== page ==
February 28, 2023
End-gaining is a term employed in the Alexander world to describe going for an objective without paying much attention to how that goal is being achieved.
An example might be rushing to catch a bus across a busy street without checking the oncoming traffic…End-gaining is often accompanied by a sense of urgency even when the situation doesn’t particularly warrant it. I remember a pupil coming for a lesson because he’d injured his shoulder raking leaves…for some reason he had been in a big hurry to get the job done and his shoulder had paid the price for his frantic efforts to meet his self-imposed deadline. He woefully admitted there was no imminent threat of a tornado or scheduled heart surgery, and taking a break or two might have well saved him the pain from which he was suffering.
Over the past 3 decades or so, I have worked with many people who were paying the price for some version of end-gaining. One might assume that in so doing I’ve gained a certain amount of personal wisdom which informs my behaviour on a daily, if not a minute by minute, basis…! I certainly assume as much.
And yet I found myself doing a workout on the indoor track at McGill, trying to get back in competitive shape to run few races later in the season. Each time I went to run a fast lap I found myself sore and achy and my running felt heavy, more like lumbering than flowing. And I was slower that I felt I should be as well. No problem said I, let’s go to my old, reliable method for growth and improvement…try harder!! This did help me run a bit faster, but at a tremendous cost: greater discomfort and a level of effort which by far exceeded the modest gains in speed. More was very little more…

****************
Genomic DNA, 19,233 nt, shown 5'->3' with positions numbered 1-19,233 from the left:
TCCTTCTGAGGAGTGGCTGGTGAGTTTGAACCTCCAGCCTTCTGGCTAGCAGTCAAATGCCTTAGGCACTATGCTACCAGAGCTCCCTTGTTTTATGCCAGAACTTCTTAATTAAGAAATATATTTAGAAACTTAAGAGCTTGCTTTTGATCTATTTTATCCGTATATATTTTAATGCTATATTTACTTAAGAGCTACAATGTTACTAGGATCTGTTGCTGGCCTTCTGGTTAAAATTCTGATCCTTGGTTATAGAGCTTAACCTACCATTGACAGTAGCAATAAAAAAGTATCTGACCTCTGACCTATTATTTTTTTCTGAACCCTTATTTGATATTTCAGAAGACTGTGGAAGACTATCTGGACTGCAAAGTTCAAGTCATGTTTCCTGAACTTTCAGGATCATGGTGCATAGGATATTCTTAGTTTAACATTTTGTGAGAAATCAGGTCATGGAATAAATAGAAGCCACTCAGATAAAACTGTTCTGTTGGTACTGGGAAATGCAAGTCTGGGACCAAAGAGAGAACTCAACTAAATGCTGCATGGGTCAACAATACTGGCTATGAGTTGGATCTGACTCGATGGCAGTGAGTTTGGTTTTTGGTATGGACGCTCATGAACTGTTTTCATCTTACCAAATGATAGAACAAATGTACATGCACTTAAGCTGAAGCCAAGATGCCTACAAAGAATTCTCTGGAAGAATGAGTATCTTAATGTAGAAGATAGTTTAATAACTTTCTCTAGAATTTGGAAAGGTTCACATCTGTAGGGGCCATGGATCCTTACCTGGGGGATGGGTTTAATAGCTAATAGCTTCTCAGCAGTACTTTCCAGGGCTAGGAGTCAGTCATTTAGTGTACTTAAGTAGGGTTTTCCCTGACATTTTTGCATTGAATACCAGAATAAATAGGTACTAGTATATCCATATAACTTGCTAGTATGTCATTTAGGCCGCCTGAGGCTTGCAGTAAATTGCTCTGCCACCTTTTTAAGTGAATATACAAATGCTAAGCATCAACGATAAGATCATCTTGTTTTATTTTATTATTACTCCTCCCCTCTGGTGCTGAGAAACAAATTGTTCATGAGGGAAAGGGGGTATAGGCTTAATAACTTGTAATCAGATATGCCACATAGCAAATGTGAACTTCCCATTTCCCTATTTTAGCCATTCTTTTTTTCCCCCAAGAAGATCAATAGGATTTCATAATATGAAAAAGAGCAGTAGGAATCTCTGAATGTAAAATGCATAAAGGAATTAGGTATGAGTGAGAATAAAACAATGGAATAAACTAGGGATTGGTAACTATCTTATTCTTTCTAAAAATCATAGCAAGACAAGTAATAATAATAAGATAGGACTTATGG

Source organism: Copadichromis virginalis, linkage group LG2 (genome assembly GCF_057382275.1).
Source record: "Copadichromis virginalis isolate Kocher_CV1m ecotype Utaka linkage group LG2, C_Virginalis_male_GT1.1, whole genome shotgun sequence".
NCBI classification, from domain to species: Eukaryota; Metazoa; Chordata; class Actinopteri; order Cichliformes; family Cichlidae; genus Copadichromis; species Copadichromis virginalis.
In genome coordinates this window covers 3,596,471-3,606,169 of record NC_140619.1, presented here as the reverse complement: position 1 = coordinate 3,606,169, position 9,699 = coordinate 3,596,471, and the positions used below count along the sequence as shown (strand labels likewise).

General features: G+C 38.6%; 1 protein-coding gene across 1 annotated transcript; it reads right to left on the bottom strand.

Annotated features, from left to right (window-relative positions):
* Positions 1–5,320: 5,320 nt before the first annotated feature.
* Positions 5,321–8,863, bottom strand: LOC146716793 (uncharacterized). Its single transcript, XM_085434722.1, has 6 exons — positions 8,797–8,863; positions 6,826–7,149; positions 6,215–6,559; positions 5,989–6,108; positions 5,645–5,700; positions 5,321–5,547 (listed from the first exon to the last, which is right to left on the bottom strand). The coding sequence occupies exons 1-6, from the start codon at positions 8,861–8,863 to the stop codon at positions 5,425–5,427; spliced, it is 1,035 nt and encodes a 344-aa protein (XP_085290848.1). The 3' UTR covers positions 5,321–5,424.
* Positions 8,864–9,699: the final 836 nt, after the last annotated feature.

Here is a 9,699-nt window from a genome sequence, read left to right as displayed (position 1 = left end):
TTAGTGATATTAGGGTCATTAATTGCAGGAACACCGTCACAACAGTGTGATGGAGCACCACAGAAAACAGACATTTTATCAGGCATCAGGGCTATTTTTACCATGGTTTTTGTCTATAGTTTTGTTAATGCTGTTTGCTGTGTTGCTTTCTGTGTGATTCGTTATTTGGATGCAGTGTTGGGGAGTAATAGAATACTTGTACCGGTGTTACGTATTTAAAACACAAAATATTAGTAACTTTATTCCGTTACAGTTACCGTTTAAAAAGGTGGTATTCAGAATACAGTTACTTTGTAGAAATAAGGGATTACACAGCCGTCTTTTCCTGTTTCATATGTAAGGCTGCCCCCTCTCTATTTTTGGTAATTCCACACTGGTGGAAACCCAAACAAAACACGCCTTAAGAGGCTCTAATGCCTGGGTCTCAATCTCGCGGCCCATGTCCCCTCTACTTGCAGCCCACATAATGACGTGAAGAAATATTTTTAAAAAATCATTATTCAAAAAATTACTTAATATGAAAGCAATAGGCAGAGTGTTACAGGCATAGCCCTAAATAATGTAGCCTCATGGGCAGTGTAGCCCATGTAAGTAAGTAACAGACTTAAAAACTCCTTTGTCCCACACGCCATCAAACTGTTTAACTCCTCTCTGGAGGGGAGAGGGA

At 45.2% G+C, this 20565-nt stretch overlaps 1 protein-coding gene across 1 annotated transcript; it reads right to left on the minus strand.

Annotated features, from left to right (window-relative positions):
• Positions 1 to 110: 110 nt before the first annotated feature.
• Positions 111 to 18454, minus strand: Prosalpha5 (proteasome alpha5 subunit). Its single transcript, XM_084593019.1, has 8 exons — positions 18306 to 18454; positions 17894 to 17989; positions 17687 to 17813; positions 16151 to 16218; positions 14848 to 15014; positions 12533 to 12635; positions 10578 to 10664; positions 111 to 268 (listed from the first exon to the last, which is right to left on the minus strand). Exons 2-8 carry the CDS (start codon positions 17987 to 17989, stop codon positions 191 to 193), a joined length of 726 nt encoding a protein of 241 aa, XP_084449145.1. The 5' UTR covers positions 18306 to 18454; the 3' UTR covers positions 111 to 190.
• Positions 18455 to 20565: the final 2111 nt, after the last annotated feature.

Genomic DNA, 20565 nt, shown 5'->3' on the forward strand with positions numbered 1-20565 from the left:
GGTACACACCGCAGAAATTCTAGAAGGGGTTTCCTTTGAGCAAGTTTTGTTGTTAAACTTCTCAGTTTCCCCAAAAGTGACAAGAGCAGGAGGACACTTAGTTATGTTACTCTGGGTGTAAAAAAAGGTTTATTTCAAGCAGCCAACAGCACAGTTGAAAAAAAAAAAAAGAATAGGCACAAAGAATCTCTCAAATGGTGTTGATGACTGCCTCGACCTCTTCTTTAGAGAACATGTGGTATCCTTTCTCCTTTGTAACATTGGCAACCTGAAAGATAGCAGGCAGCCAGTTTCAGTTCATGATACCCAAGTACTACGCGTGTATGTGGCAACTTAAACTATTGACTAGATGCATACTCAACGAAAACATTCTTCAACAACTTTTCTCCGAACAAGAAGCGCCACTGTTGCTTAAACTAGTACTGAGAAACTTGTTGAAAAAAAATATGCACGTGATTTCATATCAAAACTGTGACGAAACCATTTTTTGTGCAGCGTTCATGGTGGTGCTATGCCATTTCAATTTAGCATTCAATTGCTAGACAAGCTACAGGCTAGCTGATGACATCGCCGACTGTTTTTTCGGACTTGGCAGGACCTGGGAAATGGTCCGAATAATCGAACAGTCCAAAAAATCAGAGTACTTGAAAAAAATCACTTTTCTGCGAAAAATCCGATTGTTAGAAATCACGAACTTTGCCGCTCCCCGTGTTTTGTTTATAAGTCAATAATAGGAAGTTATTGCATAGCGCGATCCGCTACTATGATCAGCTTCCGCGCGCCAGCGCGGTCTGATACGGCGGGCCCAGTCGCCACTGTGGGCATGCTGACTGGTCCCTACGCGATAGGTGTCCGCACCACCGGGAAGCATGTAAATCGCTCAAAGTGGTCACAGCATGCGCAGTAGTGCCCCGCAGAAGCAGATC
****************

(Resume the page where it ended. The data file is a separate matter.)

Nevertheless I persisted, but by the 4th week I knew this approach was unsustainable. Still, I wasn’t ready to quit. I needed a Plan B. So I stopped and changed my intention. Rather than trying for a particular pace, I decided to focus on running as smoothly as possible….poetry in motion. So I turned off my watch so I could not see how fast I was going and decided if anyone was watching and having a laugh at my feeble effort (so what). And off I went on the first of seven repetitions.
The immediate effect was…absolutely no improvement. And not much change through rep #2. I still felt very heavy and sore and slow. No matter, I took a little break and did the next one….it was worse. No worries I said to myself, stay focused on running smoothly and see what happens but whatever you do, DON’T PUSH. Reps 4-6 were more or less the same. Stay with your intention I said to myself, it’s almost over. And then on the last rep it happened. I was suddenly flowing, there was some spring in my legs, I could tell I was running much faster but there was little sense of effort. It felt slightly miraculous, like I’d been gifted a new set of wheels, straight from Kenya!!
There is a saying in French which goes, “C’est difficile donc c’est beau!” It’s hard and therefore it’s beautiful. For me, finding a way to do something difficult was a great moment. And now if I can just find a way to stay calm next time my daughter refuses to wear a hat or gloves to school when it’s minus 30C, I’ll be well pleased.
I will be teaching in Europe this May. If you’re an Alexander Technique teacher, runner, or someone who coaches runners or walkers, I highly recommend joining me for my next Art of Running Instructor Training in beautiful, Bad Oeynhausen, Germany.
May 17-21: Art of Running Instructor Training Course: Click here to learn about the course. Feel to reply here with questions about the course. Please contact George Porter (firstname.lastname@example.org) with registration and logistical questions.